When I visit Caltech and see the Red Door Café, I am proud to remember helping to get it started. Costas Synolakis (BS ’78, MS ’79, PhD ’86) suggested the idea of creating a grad-student coffeehouse in the first place. The late L. Bruce Kahl, MD, then the head of Counseling Services, agreed that grad students needed a place to meet. Astrid Howard (MS ’83) came up with the great name. Morgan Gopnik (MS ’82) did more of the work than anyone else, including painting the door red. As for me, my role was to get the project off the ground: once we had a committee together, I got the permission and the money to get the coffeehouse started. I also remember buying the first, home-level espresso machine—and then its replacement restaurant-grade model.
It all started on the second floor of Winnett, which had a few student offices, the Caltech Y, and two meeting rooms. We somehow negotiated to get an office next to a meeting room, and a split door was put in between the two, along with a service counter. I still remember vividly when Astrid suggested that we paint the door red. That was not too well received, but then she added if we did that we could call it the Red Door Café. Everyone liked that, and the name was set.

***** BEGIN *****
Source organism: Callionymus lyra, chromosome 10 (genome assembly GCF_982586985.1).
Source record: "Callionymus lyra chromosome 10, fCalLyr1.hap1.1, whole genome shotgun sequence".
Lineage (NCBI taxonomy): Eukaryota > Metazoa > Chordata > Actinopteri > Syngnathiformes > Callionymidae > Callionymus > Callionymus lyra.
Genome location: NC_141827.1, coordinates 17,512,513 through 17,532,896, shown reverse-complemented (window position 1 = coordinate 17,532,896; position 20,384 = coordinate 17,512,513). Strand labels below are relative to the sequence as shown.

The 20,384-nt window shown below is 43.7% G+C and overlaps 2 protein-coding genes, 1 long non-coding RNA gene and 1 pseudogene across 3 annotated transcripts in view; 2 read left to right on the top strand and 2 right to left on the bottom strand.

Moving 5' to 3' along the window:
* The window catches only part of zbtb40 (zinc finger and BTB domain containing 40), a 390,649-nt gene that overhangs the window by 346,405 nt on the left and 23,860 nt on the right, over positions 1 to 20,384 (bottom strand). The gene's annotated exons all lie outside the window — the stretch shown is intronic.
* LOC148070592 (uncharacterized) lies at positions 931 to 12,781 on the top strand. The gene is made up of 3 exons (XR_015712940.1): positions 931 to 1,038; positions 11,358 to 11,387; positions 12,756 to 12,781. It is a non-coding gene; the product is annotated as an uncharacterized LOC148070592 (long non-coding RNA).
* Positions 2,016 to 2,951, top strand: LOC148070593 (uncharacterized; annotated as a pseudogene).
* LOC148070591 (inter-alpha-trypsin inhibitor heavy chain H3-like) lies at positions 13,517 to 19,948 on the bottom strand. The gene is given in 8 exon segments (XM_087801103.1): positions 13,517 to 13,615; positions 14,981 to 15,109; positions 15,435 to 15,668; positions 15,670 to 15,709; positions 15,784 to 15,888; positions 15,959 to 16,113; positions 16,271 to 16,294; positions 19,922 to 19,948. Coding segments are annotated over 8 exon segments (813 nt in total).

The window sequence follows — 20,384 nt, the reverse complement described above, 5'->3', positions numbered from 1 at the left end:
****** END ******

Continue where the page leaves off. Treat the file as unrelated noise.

In the beginning, you could get coffee, tea, and hot chocolate, as well as homemade desserts. We had some paid staffing, but most counter duty was handled by volunteers.
The Red Door was a place that grad students hung out at; it was sometimes visited by undergrads but not very much by faculty. Before it got started, grad students only tended to know the other students in their department. This was one small way that grad students could meet outside of their direct professional activities, and I think it was helpful in making Caltech a more human place for us.
—Brian Toby, PhD ’87
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Photo: Jenny K. Somerville